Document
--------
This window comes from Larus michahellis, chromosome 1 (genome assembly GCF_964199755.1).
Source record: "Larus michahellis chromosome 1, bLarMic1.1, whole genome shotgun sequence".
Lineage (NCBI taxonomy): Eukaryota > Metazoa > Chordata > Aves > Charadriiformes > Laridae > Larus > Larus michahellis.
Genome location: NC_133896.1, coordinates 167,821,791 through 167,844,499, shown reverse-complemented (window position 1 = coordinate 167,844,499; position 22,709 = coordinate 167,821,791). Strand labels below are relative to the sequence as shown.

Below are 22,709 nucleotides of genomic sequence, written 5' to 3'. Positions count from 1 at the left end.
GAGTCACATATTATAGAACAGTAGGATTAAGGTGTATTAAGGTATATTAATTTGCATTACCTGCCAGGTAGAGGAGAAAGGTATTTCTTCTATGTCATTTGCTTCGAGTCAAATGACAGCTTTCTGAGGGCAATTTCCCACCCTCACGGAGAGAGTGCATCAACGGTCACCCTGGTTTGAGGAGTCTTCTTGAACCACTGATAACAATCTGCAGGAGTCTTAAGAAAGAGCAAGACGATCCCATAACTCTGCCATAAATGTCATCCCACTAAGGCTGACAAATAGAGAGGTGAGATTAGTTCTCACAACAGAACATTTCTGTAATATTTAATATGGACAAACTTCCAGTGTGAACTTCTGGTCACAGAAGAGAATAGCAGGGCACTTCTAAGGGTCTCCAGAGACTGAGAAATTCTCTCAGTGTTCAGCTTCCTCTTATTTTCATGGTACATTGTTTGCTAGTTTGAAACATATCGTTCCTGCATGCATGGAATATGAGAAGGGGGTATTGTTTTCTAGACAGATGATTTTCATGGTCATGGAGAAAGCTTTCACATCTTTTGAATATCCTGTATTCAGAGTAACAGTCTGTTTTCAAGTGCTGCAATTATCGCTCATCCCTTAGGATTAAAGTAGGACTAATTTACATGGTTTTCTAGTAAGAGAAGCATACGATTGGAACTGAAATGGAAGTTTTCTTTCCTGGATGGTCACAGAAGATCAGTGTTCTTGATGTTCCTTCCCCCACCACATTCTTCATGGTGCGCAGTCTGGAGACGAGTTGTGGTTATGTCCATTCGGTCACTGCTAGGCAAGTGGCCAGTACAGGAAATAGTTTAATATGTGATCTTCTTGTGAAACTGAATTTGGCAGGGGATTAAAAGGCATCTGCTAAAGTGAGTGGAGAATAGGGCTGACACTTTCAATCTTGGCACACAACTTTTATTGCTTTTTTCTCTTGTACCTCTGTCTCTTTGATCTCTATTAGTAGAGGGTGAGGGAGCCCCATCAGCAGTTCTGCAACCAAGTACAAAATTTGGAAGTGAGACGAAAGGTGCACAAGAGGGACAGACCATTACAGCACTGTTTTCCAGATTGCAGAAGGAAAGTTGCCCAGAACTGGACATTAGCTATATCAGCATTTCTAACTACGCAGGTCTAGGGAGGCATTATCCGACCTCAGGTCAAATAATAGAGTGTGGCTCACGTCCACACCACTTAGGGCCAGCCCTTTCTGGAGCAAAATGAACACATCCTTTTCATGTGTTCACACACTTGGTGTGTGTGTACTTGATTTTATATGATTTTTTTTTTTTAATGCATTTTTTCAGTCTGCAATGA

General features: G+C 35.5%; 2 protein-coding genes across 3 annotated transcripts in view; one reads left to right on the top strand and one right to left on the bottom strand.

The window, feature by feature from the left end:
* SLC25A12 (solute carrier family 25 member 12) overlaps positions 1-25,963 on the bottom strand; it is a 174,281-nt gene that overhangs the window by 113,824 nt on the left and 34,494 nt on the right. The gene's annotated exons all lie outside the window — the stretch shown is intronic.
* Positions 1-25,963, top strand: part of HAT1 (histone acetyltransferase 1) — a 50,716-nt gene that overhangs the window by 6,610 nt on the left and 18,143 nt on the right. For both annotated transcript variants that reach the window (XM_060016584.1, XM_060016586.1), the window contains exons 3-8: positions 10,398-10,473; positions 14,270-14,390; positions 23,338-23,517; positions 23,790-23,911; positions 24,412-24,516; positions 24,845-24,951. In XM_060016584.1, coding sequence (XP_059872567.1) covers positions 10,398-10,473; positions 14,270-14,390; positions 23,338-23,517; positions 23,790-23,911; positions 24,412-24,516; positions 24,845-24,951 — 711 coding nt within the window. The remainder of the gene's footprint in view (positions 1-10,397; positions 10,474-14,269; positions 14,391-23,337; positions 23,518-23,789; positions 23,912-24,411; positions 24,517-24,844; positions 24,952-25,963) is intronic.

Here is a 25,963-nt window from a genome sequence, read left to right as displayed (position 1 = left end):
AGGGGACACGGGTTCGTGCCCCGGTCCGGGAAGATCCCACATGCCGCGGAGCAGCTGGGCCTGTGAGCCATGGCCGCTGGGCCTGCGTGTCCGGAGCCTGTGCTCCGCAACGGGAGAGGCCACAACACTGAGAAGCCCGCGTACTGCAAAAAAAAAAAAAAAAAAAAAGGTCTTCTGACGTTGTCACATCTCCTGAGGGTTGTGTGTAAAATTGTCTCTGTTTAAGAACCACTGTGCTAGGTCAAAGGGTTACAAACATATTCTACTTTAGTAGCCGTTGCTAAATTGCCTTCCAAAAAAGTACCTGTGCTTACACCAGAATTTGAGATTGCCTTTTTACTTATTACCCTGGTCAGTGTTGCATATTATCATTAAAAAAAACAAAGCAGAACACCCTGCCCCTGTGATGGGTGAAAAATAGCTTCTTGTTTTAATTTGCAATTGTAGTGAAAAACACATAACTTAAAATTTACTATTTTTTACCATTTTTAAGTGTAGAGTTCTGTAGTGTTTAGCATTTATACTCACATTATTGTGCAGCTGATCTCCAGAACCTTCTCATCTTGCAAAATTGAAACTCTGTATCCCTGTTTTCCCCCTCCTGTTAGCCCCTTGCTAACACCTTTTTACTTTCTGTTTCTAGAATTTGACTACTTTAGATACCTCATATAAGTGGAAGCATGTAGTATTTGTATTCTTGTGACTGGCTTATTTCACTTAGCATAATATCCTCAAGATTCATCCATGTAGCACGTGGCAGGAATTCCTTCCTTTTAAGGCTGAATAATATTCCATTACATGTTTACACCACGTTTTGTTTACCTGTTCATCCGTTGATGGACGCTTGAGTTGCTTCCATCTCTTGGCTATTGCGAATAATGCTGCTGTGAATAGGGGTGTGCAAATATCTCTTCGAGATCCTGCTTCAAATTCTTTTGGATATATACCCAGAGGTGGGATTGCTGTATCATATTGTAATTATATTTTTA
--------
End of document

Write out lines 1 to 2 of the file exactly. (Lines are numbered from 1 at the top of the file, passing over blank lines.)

This window comes from Larus michahellis, chromosome 1 (genome assembly GCF_964199755.1).
Source record: "Larus michahellis chromosome 1, bLarMic1.1, whole genome shotgun sequence".